Tooth restorations are the various ways your dentist can replace missing teeth or repair missing parts of the tooth structure. Tooth structure can be missing due to decay, deterioration of a previously placed restoration, or fracture of a tooth. Examples of restorations include the following:
Fillings are the most common type of dental restoration. Teeth can be filled with gold, silver amalgam, or tooth-colored plastic materials called composite resin fillings.
Crowns are a tooth-shaped “cap” that is placed over a tooth to restore its shape and size, strength, appearance, to hold a bridge in place or cover a dental implant.
Bridges are false teeth that are designed to “bridge” the gap created by one or more missing teeth. Bridges can be anchored on either side by crowns and cemented permanently into place.
Implants are replacement tooth roots. Implants are actually a small post made of metal that are placed into the bone socket where teeth are missing. The implant is covered with a replacement tooth called a crown.
Dentures are a removable replacement for missing teeth and surrounding tissues. They are made of acrylic resin sometimes combined with metal attachments. Complete dentures replace all the teeth; partial dentures are considered when some natural teeth remain and are retained by metal clasps attached to the natural teeth.
To treat a cavity your dentist will remove the decayed portion of the tooth and then “fill” the area on the tooth where the decayed material was removed.
Fillings are also used to repair cracked or broken teeth and teeth that have been worn down from misuse (such as from nail-biting or tooth grinding).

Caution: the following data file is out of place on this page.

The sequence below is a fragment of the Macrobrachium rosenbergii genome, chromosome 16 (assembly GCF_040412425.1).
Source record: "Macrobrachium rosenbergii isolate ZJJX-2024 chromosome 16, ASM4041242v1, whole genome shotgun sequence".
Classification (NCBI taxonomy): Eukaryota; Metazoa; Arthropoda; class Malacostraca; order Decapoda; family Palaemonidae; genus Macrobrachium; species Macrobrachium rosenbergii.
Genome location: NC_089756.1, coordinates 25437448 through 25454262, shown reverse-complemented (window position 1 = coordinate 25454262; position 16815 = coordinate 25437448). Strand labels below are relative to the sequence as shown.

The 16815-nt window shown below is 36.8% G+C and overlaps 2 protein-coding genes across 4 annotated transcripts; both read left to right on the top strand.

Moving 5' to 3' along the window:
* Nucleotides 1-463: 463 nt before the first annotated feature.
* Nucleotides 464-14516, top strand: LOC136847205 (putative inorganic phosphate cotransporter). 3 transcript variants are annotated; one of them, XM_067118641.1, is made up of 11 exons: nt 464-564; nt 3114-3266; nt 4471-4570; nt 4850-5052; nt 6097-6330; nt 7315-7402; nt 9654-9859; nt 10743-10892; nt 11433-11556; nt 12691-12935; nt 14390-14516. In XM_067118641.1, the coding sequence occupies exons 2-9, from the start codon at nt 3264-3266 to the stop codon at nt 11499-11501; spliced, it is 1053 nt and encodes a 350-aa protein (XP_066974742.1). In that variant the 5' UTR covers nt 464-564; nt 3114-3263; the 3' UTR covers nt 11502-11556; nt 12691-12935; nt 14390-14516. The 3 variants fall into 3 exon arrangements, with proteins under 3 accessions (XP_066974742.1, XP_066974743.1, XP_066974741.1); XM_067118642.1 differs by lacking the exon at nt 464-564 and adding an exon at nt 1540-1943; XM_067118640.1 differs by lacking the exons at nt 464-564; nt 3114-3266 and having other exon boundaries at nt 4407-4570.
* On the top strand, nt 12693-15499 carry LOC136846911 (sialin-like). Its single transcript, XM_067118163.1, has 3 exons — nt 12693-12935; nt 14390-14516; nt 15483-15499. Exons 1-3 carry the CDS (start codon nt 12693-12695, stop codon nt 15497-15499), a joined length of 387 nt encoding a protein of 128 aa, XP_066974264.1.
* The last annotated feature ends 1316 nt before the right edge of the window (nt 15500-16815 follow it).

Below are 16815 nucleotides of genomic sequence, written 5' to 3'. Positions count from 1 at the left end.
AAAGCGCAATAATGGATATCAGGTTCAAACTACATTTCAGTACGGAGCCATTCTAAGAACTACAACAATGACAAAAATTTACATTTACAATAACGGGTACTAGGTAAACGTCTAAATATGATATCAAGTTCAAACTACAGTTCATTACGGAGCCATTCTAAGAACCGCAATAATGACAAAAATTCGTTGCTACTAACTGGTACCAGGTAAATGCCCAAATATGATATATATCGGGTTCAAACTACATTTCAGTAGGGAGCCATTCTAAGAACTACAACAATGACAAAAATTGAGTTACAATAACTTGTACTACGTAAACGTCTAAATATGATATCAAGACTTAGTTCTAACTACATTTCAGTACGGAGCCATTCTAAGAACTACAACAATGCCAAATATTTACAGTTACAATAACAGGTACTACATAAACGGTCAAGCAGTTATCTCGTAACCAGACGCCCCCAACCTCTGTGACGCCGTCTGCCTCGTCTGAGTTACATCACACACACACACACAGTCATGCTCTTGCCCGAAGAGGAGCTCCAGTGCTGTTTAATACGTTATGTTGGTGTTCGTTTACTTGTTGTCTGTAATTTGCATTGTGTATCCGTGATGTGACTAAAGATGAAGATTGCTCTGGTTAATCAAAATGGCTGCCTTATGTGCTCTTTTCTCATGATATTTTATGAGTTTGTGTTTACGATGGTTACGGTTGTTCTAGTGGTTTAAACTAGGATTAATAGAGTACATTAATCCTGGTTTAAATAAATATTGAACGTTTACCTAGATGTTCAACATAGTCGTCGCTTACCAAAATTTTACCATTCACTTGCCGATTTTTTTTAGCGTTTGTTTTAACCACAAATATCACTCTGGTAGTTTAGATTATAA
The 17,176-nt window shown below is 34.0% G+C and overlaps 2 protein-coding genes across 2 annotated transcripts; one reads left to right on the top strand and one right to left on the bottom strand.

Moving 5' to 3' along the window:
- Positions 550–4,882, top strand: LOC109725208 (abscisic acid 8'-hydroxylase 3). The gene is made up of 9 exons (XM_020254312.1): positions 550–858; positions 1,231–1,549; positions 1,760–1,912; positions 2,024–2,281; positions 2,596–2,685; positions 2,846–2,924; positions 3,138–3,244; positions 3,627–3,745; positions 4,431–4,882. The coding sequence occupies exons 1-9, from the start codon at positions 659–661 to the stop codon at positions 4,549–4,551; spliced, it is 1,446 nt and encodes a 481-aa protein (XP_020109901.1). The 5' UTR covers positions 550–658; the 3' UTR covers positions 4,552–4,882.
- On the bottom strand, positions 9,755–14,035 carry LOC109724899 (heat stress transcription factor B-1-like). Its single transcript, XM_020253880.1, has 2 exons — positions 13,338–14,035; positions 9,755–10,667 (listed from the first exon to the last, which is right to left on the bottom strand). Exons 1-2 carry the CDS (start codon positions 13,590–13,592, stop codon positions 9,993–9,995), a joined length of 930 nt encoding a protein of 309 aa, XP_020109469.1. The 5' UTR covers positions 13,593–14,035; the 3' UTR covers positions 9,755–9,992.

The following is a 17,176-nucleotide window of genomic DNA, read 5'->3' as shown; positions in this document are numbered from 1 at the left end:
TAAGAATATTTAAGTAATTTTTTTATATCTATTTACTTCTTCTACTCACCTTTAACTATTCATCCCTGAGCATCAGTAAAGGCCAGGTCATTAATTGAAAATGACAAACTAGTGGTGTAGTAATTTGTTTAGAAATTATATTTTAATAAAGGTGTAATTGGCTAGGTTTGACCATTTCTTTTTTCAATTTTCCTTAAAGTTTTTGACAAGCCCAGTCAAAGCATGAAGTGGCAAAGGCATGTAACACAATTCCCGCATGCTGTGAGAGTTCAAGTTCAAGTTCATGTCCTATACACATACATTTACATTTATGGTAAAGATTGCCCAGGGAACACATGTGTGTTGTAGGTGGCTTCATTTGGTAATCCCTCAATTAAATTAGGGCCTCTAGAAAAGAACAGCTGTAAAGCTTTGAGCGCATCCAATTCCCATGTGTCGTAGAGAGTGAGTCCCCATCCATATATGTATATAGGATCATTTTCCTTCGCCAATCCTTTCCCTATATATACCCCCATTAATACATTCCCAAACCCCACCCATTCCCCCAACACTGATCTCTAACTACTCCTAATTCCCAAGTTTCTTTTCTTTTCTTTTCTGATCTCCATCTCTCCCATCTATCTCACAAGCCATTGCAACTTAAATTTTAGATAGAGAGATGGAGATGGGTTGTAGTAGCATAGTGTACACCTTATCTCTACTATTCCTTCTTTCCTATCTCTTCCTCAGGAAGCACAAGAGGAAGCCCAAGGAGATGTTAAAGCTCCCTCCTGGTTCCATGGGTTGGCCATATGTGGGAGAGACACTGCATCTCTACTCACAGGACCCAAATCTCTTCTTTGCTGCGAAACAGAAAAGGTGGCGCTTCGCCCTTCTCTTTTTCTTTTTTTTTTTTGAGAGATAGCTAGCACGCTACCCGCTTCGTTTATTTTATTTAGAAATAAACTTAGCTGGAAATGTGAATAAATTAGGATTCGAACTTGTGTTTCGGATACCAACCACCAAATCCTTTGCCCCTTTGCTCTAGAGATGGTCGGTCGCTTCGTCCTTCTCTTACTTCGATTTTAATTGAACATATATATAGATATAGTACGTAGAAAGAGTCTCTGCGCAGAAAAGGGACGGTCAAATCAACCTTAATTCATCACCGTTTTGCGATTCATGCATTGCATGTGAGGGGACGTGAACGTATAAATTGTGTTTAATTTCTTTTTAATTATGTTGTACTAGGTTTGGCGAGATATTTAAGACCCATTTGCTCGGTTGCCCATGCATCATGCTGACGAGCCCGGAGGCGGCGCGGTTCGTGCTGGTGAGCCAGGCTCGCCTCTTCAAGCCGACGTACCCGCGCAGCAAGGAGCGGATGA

What Steps Are Involved in Filling a Tooth?
First, the dentist will use a local anesthetic to numb the area around the tooth to be filled. Next, a drill, air abrasion instrument, or laser will be used to remove the decayed area. The choice of instrument depends on the individual dentist’s comfort level, training, and investment in the particular piece of equipment as well as location and extent of the decay.
Next, your dentist will probe or test the area to determine if all the decay has been removed. Once the decay has been removed, the dentist will prepare the space for the filling by cleaning the cavity of bacteria and debris. If the decay is near the root, your dentist may first put in a liner made of glass ionomer, composite resin, or other material to protect the nerve. Generally, after the filling is in, your dentist will finish and polish it.
Several additional steps are required for tooth-colored fillings and are as follows. After your dentist has removed the decay and cleaned the area, the tooth-colored material is applied in layers. Next, a special light that “cures” or hardens each layer is applied. When the multilayering process is completed, the dentist will shape the composite material to the desired result, trim off any excess material, and polish the final restoration.
What Types of Filling Materials Are Available?
Today, several dental filling materials are available. Teeth can be filled with gold; porcelain; silver amalgam (which consists of mercury mixed with silver, tin, zinc, and copper); or tooth-colored, plastic, and materials called composite resin fillings. There is also a material that contains glass particles and is known as glass ionomer. This material is used in ways similar to the use of composite resin fillings.
The location and extent of the decay, cost of filling material, your insurance coverage, and your dentist’s recommendation assist in determining the type of filling best for you.